Thursday, March 17, 2011


The numbers make what everyone knows already stand out with stark clarity:

En préambule, le rapport collectionne quelques faits têtus. Par exemple, le quartier des Bosquets à Montfermeil compte 44 % de jeunes de moins de 20 ans. En moyenne, ces quartiers connaissent un taux de chômage de plus de 40 % et 29 % de leurs habitants vivent en dessous du seuil de pauvreté. À Clichy-sous-Bois, selon la démographe Michèle Tribalat, citée par Fabienne Keller, la proportion des jeunes de moins de 18 ans d'origine étrangère (1) est passée de 22 % en 1968 à 76 % en 2005.

The UMP deputy Fabienne Keller deserves credit for recognizing that there is a problem implicit in these numbers, a problem that too many on her side of the political divide, and on the other side as well, do not always recognize: the schools are hampered in their mission of socialization and assimilation by the lack of common historical and cultural references.  Keller proposes to remedy this by changing textbooks to reflect what she believes is the "common history" of the children of immigrants and Français de souche. There is a precedent: a Franco-German history to which both French and German historians contributed. Benjamin Stora, a historian of the war in Algeria, doubts that this can be done for France and Africa, however, because the views of historians on either side of the Mediterranean are far from converging in the ways that the views of European historians have converged about the European past:

"Un récit unique, non, ça, vraiment, je ne vois pas, déclare Benjamin Stora. Les conceptions sont trop diamétralement divergentes, et à ma connaissance, les intellectuels africains ne sont pas prêts au compromis. Ils ont une vision totalement négative de la colonisation, et la tendance est au ressourcement identitaire contre l'ancienne puissance coloniale. Évidemment, je comprends cette proposition et je la préfère au discours de repli sur l'histoire nationale et au refus des étrangers. Mais elle me paraît irréaliste."
An interesting debate: à suivre.


Unknown said...

I am tired of people who use the term "Ghetto" to describe the situation. They should read the book "Fractures francaises" written by Christophe Guilluy. He shows that first all the state investissment in these districts is far higher than other places in country side with equivalent poverty. Secondly, these places can not be described as ghettos as population flows are the highest in the country.

We know that "L'histoire n'est que la géographie dans le temps", and France and Africa do have different geographies and thus different histories.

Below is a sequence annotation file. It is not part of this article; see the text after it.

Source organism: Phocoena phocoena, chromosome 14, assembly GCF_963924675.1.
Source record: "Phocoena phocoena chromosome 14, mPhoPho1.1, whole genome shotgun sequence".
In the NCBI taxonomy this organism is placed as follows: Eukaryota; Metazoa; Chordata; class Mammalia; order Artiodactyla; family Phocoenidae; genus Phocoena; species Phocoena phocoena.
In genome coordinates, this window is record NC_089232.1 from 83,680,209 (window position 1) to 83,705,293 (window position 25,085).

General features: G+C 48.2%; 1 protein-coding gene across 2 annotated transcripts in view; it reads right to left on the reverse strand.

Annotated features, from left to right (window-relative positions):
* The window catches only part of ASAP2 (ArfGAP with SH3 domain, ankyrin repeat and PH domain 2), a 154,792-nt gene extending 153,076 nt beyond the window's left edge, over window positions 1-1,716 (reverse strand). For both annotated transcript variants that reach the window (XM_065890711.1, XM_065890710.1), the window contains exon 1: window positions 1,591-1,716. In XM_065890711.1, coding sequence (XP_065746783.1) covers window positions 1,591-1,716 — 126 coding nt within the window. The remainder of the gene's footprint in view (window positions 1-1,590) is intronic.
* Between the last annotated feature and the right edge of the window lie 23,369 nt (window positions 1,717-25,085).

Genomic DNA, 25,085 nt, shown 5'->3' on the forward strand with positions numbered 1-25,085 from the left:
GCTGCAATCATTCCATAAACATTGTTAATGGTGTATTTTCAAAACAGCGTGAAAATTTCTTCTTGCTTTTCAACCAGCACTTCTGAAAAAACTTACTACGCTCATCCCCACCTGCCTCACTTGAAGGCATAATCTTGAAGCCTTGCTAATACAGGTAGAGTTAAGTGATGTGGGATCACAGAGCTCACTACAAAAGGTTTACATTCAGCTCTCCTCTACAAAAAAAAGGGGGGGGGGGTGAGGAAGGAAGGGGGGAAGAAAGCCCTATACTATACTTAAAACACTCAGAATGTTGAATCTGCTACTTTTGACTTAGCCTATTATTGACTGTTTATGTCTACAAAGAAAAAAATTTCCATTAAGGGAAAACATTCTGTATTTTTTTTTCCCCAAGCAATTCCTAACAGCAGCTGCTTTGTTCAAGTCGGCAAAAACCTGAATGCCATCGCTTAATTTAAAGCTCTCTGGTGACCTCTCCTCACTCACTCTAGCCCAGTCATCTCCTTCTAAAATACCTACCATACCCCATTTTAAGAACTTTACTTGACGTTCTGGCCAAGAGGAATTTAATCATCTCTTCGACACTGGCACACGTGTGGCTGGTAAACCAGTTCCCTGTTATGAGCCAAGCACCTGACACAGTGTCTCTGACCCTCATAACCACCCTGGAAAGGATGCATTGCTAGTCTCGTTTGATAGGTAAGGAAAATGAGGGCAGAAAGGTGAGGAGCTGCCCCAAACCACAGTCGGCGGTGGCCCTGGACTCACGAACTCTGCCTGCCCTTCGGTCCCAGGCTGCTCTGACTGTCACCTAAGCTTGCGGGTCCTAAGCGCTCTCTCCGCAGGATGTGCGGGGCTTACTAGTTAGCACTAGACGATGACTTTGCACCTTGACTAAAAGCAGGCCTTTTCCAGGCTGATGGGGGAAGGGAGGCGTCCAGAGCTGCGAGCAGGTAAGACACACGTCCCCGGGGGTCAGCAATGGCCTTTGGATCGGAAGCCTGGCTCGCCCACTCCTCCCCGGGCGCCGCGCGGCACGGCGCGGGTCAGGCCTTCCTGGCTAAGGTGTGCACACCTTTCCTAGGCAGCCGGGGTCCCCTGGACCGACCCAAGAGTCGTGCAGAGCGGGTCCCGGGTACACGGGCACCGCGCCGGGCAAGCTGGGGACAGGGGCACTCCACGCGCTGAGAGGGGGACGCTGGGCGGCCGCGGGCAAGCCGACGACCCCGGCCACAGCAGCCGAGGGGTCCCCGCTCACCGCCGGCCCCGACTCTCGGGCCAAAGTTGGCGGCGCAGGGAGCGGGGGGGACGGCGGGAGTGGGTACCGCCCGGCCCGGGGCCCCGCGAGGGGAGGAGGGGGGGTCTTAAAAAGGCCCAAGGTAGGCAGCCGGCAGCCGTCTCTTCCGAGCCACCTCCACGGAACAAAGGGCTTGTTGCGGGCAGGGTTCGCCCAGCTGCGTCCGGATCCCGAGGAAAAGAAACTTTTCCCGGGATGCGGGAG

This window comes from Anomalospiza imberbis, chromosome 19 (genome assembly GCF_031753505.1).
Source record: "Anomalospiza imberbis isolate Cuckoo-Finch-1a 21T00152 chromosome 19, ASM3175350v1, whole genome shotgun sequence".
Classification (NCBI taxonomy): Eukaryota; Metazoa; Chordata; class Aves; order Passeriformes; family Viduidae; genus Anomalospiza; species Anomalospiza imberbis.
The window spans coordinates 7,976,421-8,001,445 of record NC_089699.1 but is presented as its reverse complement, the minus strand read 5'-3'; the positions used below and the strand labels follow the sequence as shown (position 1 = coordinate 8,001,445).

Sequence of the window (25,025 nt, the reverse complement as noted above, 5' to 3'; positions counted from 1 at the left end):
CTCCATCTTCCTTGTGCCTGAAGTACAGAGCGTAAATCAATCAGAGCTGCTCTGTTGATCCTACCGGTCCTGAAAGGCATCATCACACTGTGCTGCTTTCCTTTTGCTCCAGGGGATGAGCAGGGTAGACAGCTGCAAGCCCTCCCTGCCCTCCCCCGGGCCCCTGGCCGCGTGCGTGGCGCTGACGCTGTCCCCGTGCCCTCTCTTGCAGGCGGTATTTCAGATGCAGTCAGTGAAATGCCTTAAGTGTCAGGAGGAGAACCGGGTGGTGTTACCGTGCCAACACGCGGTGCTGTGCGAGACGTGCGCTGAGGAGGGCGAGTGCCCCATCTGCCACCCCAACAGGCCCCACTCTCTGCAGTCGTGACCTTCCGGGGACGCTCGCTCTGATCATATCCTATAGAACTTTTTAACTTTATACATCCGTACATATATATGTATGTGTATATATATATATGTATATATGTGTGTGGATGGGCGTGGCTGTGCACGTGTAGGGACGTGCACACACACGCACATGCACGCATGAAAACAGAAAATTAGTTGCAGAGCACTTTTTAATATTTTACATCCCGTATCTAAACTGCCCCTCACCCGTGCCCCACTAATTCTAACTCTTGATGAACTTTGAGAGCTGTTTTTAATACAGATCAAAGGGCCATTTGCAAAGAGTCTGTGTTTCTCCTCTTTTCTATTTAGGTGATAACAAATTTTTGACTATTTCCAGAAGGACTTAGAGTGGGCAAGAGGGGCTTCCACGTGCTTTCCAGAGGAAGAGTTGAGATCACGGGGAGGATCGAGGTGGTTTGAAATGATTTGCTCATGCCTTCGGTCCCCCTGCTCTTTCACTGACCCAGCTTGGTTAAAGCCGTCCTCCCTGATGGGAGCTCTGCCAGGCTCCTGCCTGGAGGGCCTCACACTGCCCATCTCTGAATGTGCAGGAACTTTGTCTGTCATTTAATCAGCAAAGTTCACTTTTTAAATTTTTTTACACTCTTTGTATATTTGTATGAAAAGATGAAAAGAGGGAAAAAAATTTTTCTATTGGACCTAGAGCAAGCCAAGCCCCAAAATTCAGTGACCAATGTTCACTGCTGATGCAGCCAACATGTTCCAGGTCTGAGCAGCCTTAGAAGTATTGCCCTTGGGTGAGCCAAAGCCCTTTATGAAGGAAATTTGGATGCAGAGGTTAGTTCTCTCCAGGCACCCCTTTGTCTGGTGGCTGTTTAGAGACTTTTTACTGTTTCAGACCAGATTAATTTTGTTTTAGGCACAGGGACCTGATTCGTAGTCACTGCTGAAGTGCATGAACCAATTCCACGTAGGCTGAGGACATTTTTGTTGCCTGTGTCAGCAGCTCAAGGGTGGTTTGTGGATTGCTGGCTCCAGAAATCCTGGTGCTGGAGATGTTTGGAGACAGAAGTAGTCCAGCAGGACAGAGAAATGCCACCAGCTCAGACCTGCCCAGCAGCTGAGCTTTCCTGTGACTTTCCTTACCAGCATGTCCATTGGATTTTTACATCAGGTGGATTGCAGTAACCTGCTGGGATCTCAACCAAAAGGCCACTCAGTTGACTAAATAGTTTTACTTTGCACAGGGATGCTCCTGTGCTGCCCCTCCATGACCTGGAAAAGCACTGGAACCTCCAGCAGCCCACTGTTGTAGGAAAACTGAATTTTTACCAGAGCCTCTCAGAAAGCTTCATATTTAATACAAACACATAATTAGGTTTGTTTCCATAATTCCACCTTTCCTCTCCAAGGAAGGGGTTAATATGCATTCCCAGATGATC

Finally, it has always seemed to me contradictory to fight against discriminations and at the same time ask for a different treatment in state schools because of your origin.

Anonymous said...

I don't think the common history textbook is likely to happen, since it's only THIS YEAR that the national curriculum in history actually acknowledges the existence of African empires and civilizations before Europeans arrived to "civilize" the land. It's now part of the 7th grade history curriculum which covers roughly the 8th to the 18th century. The move was met with sporadic opposition, too - even though it made sense from a basic "balance of coverage" point of view.
However, such a common textbook could precisely be designed at the 7th grade level, since it takes place before colonization and is thus unlikely to elicit
- colonization used to be part of the 11th grade curriculum and decolonization part of the 12th grade curriculum, although with the curriculum changes I don't know if it'll be retained. In fact, the salient difference between the 10th grade curriculum pre-2010 and the current one is that "the Mediterranean, a cultural crossroads" was changed to "Christian Europe" - not making me hopeful regarding the colonization/decolonization debate in the new combined 11th/12th grade history class.
Another reason to make it a 7th grade curriculum project: 60% never take the 12th grade class on decolonization whereas all students enroll in 7th grade history. Fabienne Keller wisely focuses on the "collège", not the lycée, for her idea. Not that it'll be done, mind you.

FrédéricLN said...

The history textbooks are much better on these topics that they were in my old time, thirty years ago ("Gallieni pacifie Madagascar").

But I wonder whether the point is textbooks. The comparison with France/Germany is not that relevant: French and Germans are different people, they don't live together, they may see the other one on TV… at best. Pupils of Argenteuil with an arab first name, or pupils with a "traditional French" first name, are neighbours, they know each other since nursing, they don't discover each other in textbooks. Yet they organize fights on playgrounds, "Arabs" against "Turkish" and "Turkish" against "French"… Is that deeper than a rivalry between sport clubs? I don'k know. I would bet it's not.